For Schweikert, the decision was made on “the math,” which he says simply didn’t add up for him. He was not convinced he would have the necessary resources, and his increasing “level of frustration with Congress’s unwillingness to do things that are necessary but tough,” he told National Review in March, made him question whether he ought to be committing to a six-year term. Beyond that, Schweikert and his wife adopted a baby girl in December 2015, leaving him less inclined to spend a year on the campaign trail.

Salmon ultimately opted to retire from Congress altogether. “I’d just really had enough of being away from my family,” he says.

#share#It’s an open question how much money would really have been there from outside groups. Taking on McCain and his massive war chest would have been a hugely expensive endeavor, and the presidential campaign was soaking up a lot of resources on the Republican side.

“We did for a couple weeks go out and contact folks around the country who’ve always been very kind to us in the conservative movement, and a lot of them just were so preoccupied for the moment with the presidential race,” Schweikert told National Review in March. “We weren’t finding the resources that were necessary.”

Salmon recalls a different experience. “The conservative groups — the Club for Growth, FreedomWorks, Senate Conservatives Fund — they were strongly encouraging me to run. All of them said pretty much if you’re in, we’re all in. I think the resources would’ve been there.”

But whatever outside support might have been there for Schweikert or Salmon never materialized for Ward, who failed to convince outside groups and donors, for the most part, that she was worth supporting. A notable exception was megadonor Robert Mercer, who, along with his wife Diana, donated several hundred thousand dollars to the super PAC backing Ward. But beyond that, the support she got came from lesser-known conservative groups, while those that have historically put large amounts of money behind their efforts — the Club for Growth, Senate Conservatives Fund, and FreedomWorks — stayed out of the fray.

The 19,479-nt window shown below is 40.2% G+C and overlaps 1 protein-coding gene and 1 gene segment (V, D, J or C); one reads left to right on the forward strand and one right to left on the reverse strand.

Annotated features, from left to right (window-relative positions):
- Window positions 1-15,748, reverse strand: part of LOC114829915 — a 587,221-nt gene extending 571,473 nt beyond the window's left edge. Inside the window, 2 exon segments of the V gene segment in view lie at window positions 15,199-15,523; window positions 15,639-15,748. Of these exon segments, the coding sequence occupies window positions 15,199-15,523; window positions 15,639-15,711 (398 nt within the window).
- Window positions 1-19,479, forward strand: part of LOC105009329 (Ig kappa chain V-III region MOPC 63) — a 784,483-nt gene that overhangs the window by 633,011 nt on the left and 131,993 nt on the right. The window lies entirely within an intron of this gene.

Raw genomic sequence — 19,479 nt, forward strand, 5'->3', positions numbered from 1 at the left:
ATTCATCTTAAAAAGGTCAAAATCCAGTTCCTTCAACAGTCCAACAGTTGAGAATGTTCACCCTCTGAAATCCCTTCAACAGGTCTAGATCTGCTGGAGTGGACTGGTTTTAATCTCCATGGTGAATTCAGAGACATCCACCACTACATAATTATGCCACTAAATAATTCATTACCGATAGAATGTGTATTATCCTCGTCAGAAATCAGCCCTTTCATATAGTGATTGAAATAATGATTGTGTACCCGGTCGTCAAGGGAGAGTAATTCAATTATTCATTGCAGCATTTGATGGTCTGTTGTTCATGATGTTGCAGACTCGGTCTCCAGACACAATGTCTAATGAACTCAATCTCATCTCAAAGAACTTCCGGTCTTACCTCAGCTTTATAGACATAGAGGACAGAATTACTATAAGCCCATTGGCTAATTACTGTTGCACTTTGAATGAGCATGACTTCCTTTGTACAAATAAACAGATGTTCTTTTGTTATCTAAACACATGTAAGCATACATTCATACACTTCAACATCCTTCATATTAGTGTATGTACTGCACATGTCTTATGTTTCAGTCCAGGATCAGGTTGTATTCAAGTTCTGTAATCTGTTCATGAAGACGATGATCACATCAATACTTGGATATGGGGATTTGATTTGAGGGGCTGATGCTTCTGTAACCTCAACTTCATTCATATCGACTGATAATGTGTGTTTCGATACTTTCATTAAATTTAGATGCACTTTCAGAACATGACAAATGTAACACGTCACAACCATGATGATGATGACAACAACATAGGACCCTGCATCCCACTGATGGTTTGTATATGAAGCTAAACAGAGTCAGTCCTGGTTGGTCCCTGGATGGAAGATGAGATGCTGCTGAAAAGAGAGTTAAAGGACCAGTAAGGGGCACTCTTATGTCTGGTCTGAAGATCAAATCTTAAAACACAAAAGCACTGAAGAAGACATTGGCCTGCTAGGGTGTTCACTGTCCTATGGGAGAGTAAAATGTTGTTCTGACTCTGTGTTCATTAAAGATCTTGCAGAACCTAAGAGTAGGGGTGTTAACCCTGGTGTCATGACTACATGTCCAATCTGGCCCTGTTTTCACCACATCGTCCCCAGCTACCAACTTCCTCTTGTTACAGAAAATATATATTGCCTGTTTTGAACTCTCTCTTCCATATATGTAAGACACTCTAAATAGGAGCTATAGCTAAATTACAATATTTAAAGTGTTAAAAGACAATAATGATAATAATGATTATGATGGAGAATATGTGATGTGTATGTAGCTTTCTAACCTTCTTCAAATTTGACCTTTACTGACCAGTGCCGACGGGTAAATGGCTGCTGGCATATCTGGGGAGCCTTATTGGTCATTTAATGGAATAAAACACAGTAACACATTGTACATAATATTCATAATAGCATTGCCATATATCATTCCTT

“They were worried she might be a little kooky,” says one Republican involved with outside conservative groups. McCain’s team did what they could to further that sense. Arizona Grassroots Action welcomed her into the race with a digital video pointing out that she’d once held a town hall to discuss concerns about chemtrails, a known conspiracy theory.

Perhaps an even bigger issue: Ward’s lackluster fundraising. She raised just $512,000 in her first quarter as a candidate, reporting $390,000 cash on hand. It was a paltry sum for a Senate hopeful, especially for someone trying to take on McCain, who closed the quarter with a $5 million war chest.

“I think that sends a message to everybody. Arizona’s a pretty wealthy state with a lot of conservative donors; if you can’t raise that money, why should we get in?” the Republican added.

Asked about the decision to ultimately stay out of the race, Club for Growth communications director Doug Sachtleben says it simply wasn’t deemed a good investment.

“It really comes down to us, for our PAC, is being good stewards of our members’ money. And so not only are we looking for a good ideology, but we’re looking for a viable campaign and then a path to victory,” he says.

It was a source of distress for Ward supporters. “We didn’t get the support from the other PACs like we thought we would on it,” says Doug McKee, the treasurer of KelliPAC, the super PAC that backed Ward’s bid. When Ward announced the endorsements of Kentucky representative Thomas Massie and Oklahoma representative Jim Bridenstine, a Freedom Caucus member, in the final two weeks of the campaign, the most notable thing about the endorsements was the fact that they were notable at all. It was only the second instance of D.C. lawmakers backing her bid.

#related#Ward, interviewed a week before the primary, waves off the lack of conservative buy-in. “Of course you can always use extra help from as many hands on deck as possible,” but, she snipes, “unfortunately [Club for Growth and Senate Conservatives Fund] gave us [Senator] Jeff Flake in Arizona, so their track record with Arizona conservatives isn’t that good.”

Over the course of 2015, McCain reached out to some of the outside conservative groups that might have backed a challenger, Black says, asking that if they wouldn’t back his reelection, they would consider staying out of the race. It’s not clear how much impact that ultimately had on the groups, which might still have gotten involved with a better challenger.

McCain now heads to a general election where he will face Arizona representative Ann Kirkpatrick. McCain is favored, though some Republicans worry that this could change as Trump’s low poll numbers continue to threaten upheaval in down ballot races that previously seemed safe. It’s notable that Arizona Republicans have long spoken about the general election posing a bigger challenge than the primary in a state where no Democrat has won statewide since 2006.